Implicits has been a topic that has caused troubles among many people I know learning Scala. Coming from .NET and C# it could be difficult to correlate the implicit term between the two languages.
C# implicit conversions
As the MSDN pages says
The implicit keyword is used to declare an implicit user-defined type conversion operator. Use it to enable implicit conversions between a user-defined type and another type, if the conversion is guaranteed not to cause a loss of data.
Basically we are transforming a data type into a different one preserving the information and without using cast. For example, the next example shows how these transformations are made.
This particular feature improves code readability because the custom transformation is happening in a natural way, we avoid casting, while keeping the code clean enough.
Scala implicit conversions
In Scala, implicit conversions are basically the same as in C# with some syntax differences.
Here we just saw how the two languages solve the same conversion problem, but there is something else about Scala implicits that we can take advantage of and it is also what makes some developer coming from C# confused.
in C#, we have the ability to extend types without creating new derived types. We can avoid the recompilation process of the original type and its modification using the type extensions or method extensions construct of the language.
Lets see how this is done in C#
Here we are extending the type int and adding to it the method plus so we can do something like this:
This feature is very useful when it comes to extensibility and flexibility. Some APIs are really hard to consume because they weren’t intended to be used for others until they are and being able to extend their types gives us control over third party assemblies.
In Scala, we have this same functionality but as mentioned before, some people coming from the C# world have problem understand it. We could use the same implicits in Scala to solve the same problem that method extensions solve in C#.
Let’s suppose that we want to extend the Int type from Scala in the same way we did for C#. Here is how it goes.
Let’s clear that the plus method has the return type explicitly declared because it is public API method, so return types should be declared to avoid conflicts if the type inference systems in Scala changes.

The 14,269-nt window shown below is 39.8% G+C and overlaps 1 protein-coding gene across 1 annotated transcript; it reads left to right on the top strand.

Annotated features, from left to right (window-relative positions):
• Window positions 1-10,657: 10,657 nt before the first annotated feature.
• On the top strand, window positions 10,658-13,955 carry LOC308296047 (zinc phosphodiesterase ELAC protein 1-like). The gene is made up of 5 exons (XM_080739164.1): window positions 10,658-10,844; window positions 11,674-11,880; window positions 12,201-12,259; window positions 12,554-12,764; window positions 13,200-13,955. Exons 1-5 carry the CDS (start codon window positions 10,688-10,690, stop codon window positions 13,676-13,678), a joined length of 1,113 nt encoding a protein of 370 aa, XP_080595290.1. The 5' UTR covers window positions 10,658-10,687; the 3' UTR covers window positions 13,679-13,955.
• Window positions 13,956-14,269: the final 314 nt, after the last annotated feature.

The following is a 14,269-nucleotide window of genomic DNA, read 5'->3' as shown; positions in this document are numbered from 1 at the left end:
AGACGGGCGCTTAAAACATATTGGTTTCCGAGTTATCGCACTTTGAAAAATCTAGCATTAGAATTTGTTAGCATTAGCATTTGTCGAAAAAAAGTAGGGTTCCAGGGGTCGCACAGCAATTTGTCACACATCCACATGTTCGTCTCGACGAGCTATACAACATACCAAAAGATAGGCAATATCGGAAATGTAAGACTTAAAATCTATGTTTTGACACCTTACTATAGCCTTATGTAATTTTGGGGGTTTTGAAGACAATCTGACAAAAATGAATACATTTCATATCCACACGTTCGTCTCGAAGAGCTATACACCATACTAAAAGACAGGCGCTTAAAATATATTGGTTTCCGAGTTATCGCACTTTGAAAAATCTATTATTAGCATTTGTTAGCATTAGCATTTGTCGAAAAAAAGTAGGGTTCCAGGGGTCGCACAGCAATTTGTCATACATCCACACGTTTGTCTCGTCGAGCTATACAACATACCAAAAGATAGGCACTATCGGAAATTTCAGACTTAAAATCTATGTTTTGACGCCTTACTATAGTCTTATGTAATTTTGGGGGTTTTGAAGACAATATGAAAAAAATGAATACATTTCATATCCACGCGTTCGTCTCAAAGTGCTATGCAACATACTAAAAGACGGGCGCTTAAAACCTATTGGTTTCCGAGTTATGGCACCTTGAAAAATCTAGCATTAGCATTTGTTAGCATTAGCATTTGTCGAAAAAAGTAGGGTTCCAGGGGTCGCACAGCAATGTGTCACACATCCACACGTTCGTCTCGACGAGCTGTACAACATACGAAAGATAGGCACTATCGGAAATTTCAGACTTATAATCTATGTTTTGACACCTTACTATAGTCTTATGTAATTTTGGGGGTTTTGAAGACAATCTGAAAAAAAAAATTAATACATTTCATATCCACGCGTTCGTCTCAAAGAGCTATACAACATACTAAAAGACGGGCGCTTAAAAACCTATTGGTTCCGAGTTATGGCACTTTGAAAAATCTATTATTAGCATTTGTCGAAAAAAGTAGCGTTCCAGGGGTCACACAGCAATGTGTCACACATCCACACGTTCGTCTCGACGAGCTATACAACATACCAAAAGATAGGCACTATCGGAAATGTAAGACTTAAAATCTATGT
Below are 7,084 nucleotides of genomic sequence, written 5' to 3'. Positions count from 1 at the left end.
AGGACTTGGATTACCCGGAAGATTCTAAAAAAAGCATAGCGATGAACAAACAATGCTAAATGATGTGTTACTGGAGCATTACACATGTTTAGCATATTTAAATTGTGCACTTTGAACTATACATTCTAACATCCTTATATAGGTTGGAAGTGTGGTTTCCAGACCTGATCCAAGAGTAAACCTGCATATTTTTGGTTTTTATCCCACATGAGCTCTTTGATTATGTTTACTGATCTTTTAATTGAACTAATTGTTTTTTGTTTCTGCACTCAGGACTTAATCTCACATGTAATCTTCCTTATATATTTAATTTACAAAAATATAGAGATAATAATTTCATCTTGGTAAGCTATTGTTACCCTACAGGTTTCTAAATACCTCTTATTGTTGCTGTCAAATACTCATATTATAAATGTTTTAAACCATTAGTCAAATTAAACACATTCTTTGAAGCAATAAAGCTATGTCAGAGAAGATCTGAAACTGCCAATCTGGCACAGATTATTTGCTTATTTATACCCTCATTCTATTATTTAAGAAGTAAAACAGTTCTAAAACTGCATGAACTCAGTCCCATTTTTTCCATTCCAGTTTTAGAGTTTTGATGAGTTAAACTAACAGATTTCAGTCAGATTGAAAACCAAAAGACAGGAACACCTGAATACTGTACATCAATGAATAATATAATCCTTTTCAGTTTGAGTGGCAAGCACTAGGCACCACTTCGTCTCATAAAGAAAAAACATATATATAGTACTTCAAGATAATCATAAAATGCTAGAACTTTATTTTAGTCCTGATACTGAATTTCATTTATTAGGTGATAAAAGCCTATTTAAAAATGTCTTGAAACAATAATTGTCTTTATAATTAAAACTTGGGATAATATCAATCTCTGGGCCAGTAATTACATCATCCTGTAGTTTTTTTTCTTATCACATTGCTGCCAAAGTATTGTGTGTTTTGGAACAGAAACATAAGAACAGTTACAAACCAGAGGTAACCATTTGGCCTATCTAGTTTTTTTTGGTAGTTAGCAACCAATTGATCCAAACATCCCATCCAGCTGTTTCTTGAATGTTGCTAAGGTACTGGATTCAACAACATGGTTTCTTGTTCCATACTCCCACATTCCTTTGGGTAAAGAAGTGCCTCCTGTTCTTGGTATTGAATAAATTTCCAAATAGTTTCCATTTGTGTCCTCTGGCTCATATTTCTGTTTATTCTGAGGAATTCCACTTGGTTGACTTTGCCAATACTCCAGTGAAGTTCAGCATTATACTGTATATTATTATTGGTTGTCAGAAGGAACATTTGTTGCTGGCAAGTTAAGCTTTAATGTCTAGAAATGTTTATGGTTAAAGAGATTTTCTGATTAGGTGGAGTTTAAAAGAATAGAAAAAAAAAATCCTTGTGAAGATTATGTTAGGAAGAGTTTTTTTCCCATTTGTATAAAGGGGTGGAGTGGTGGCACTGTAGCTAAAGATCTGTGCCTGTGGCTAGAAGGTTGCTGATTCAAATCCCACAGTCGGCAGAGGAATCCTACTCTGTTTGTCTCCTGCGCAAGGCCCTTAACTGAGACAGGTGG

In the last example, we have done the same we did in C#. We basically has define a way to extend the Int type, but in order to use it, we need to change types. In order to achieve this, we do:
Important to note that when returning the IntExtensions class we are omitting the new keyword because IntExtensions is a case class.
Now, we can use this extension in the same way we did in C#.
This use of the Scala implicits can cause a lot of problems when you have not seen it before. Probably the common use of changing types is something everyone can understand but catching this use case in Scala requires a deeper knowledge of the language when coming from other languages such as C#.
Notes in companion object in Scala
This is out from our topic, but I think is a good idea to talk about it since its importance in the Scala language. It will let everyone understand better my last examples where we completely ignored the new keyword when creating a IntExtensions instance.
There is a construct in Scala called companion object. It basically defines a convenient way to create new instances of a particular type.
Lets define again the IntExtensions class, but this time NOT as a case class.
The definition looks very close to the previous one except for the case keyword. Now in order to create a new instance of this class we need to do
every time. It would be nice if we could do just
instead. There is way to do it which is quite easy to implement. Let see how it gets done.
Here we are declaring an object with the same name of IntExtensions which has a function called apply and returns the actual IntExtensions instance. These two, the IntExtensions and its companion object need to be define together in order to work. Now we can do something like this.
This definition is the same as before, but remember that IntExtensions class is NOT a case class anymore, so we need the new keyword to create instance of it. What is happening is that the apply function from the IntExtensions companion object is being called when asking for an instance of it.
This particular feature let us write very clean code in Scala, especially when using common types across the system, an example of this is creating lists.
Instead of doing
Even though it seems dumb, when code gets complicated it does help a lot, the Python programming language is an example of it.
The C# language does not have this feature, yet, but there are tons of new features being added to the Microsoft programming language in order to catch up with the market.
I hope this explanation about implicit can help others coming from the Microsoft world to enjoy other programming languages in the same way I do.
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